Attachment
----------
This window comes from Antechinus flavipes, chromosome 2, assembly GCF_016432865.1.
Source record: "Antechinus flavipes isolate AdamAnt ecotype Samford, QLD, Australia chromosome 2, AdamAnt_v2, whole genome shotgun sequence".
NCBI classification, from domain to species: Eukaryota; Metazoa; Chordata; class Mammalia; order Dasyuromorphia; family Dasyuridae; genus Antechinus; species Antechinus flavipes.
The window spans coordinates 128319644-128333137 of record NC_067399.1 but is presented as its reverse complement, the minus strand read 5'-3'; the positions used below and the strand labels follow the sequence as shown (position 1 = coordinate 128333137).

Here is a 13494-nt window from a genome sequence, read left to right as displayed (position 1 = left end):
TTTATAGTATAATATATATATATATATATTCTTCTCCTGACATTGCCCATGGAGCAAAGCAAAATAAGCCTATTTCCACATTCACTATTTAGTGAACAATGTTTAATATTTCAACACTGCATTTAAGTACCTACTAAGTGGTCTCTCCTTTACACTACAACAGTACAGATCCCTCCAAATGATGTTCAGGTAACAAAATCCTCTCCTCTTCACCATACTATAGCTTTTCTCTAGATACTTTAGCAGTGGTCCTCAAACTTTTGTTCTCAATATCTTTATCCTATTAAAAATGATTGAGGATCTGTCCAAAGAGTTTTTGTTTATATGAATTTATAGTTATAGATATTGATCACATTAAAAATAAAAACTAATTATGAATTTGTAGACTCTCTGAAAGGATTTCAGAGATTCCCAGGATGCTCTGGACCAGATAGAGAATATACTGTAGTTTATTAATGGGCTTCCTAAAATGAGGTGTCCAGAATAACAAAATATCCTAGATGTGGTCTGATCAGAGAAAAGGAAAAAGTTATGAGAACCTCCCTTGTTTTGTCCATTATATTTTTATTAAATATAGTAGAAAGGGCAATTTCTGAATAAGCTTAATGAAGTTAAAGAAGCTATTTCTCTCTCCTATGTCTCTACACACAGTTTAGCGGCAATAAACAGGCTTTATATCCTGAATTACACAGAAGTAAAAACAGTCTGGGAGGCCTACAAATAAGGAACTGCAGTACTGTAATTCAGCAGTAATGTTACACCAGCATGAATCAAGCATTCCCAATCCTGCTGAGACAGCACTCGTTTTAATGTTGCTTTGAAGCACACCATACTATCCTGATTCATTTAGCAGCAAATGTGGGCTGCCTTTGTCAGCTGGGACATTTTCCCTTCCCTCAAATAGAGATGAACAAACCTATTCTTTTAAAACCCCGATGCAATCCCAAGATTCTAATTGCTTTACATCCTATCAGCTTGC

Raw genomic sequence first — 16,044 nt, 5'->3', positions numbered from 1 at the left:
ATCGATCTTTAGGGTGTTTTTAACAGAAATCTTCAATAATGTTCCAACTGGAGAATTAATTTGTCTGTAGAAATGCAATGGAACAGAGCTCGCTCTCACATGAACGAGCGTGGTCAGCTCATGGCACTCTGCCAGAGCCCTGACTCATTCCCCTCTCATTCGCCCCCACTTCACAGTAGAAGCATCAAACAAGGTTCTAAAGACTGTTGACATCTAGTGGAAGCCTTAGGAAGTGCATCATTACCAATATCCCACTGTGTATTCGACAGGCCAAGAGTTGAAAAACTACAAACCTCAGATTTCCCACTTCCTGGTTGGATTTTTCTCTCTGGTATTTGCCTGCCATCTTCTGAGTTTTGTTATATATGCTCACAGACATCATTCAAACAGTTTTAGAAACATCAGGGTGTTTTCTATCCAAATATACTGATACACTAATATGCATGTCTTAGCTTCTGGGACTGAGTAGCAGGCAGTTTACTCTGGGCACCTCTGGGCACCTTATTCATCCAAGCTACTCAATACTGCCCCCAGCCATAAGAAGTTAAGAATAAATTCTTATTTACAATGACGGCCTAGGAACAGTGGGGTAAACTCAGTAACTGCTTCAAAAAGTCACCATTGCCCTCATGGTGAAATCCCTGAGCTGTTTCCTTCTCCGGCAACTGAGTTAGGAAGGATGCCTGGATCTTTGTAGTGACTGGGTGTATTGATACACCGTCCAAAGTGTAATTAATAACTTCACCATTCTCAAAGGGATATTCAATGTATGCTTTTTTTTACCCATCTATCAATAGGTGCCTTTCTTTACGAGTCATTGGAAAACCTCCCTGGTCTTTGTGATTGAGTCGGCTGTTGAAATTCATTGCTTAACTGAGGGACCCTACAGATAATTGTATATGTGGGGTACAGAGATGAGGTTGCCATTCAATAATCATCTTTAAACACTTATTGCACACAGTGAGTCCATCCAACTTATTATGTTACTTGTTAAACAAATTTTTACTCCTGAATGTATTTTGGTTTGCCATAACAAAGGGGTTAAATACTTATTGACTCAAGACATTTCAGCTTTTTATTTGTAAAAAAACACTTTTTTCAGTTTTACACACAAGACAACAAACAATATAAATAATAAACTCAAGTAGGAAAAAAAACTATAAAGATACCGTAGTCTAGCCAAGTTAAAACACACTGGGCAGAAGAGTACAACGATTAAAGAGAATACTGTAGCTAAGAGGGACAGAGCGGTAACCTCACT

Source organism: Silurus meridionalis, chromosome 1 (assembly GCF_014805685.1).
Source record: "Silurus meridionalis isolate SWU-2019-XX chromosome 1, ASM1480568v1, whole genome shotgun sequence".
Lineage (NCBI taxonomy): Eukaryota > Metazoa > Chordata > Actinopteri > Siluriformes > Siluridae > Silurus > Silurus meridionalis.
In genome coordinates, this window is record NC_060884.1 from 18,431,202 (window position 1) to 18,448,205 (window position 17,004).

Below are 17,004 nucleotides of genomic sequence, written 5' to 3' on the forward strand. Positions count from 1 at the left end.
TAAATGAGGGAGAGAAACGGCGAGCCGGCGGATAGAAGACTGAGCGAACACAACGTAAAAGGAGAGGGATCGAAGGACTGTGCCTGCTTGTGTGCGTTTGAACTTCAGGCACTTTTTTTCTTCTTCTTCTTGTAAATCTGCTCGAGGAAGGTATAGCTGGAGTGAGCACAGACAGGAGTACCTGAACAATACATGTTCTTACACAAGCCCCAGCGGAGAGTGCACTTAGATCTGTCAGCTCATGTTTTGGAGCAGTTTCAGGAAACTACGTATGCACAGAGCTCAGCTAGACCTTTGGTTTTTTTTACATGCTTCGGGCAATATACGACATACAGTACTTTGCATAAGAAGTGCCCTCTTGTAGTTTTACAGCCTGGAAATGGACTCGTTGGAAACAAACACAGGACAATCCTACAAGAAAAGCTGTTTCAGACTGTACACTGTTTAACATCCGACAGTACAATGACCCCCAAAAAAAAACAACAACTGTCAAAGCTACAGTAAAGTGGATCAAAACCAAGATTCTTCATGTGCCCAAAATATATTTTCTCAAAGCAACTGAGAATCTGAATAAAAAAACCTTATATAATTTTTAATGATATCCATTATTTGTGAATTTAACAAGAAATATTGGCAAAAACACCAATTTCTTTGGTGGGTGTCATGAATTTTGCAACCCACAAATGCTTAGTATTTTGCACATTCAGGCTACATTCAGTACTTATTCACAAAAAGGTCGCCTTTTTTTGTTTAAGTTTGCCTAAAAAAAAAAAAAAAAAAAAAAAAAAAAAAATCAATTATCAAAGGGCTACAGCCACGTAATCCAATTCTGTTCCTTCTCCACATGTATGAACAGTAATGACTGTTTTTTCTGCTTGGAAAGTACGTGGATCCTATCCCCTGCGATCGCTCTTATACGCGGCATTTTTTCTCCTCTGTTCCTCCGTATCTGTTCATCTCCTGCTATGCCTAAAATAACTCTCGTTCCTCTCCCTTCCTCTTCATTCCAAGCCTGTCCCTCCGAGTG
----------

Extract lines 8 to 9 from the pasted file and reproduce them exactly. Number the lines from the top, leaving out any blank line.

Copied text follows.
ATCGATCTTTAGGGTGTTTTTAACAGAAATCTTCAATAATGTTCCAACTGGAGAATTAATTTGTCTGTAGAAATGCAATGGAACAGAGCTCGCTCTCACATGAACGAGCGTGGTCAGCTCATGGCACTCTGCCAGAGCCCTGACTCATTCCCCTCTCATTCGCCCCCACTTCACAGTAGAAGCATCAAACAAGGTTCTAAAGACTGTTGACATCTAGTGGAAGCCTTAGGAAGTGCATCATTACCAATATCCCACTGTGTATTCGACAGGCCAAGAGTTGAAAAACTACAAACCTCAGATTTCCCACTTCCTGGTTGGATTTTTCTCTCTGGTATTTGCCTGCCATCTTCTGAGTTTTGTTATATATGCTCACAGACATCATTCAAACAGTTTTAGAAACATCAGGGTGTTTTCTATCCAAATATACTGATACACTAATATGCATGTCTTAGCTTCTGGGACTGAGTAGCAGGCAGTTTACTCTGGGCACCTCTGGGCACCTTATTCATCCAAGCTACTCAATACTGCCCCCAGCCATAAGAAGTTAAGAATAAATTCTTATTTACAATGACGGCCTAGGAACAGTGGGGTAAACTCAGTAACTGCTTCAAAAAGTCACCATTGCCCTCATGGTGAAATCCCTGAGCTGTTTCCTTCTCCGGCAACTGAGTTAGGAAGGATGCCTGGATCTTTGTAGTGACTGGGTGTATTGATACACCGTCCAAAGTGTAATTAATAACTTCACCATTCTCAAAGGGATATTCAATGTATGCTTTTTTTTACCCATCTATCAATAGGTGCCTTTCTTTACGAGTCATTGGAAAACCTCCCTGGTCTTTGTGATTGAGTCGGCTGTTGAAATTCATTGCTTAACTGAGGGACCCTACAGATAATTGTATATGTGGGGTACAGAGATGAGGTTGCCATTCAATAATCATCTTTAAACACTTATTGCACACAGTGAGTCCATCCAACTTATTATGTTACTTGTTAAACAAATTTTTACTCCTGAATGTATTTTGGTTTGCCATAACAAAGGGGTTAAATACTTATTGACTCAAGACATTTCAGCTTTTTATTTGTAAAAAAACACTTTTTTCAGTTTTACACACAAGACAACAAACAATATAAATAATAAACTCAAGTAGGAAAAAAAACTATAAAGATACCGTAGTCTAGCCAAGTTAAAACACACTGGGCAGAAGAGTACAACGATTAAAGAGAATACTGTAGCTAAGAGGGACAGAGCGGTAACCTCACT

Source organism: Silurus meridionalis, chromosome 1 (assembly GCF_014805685.1).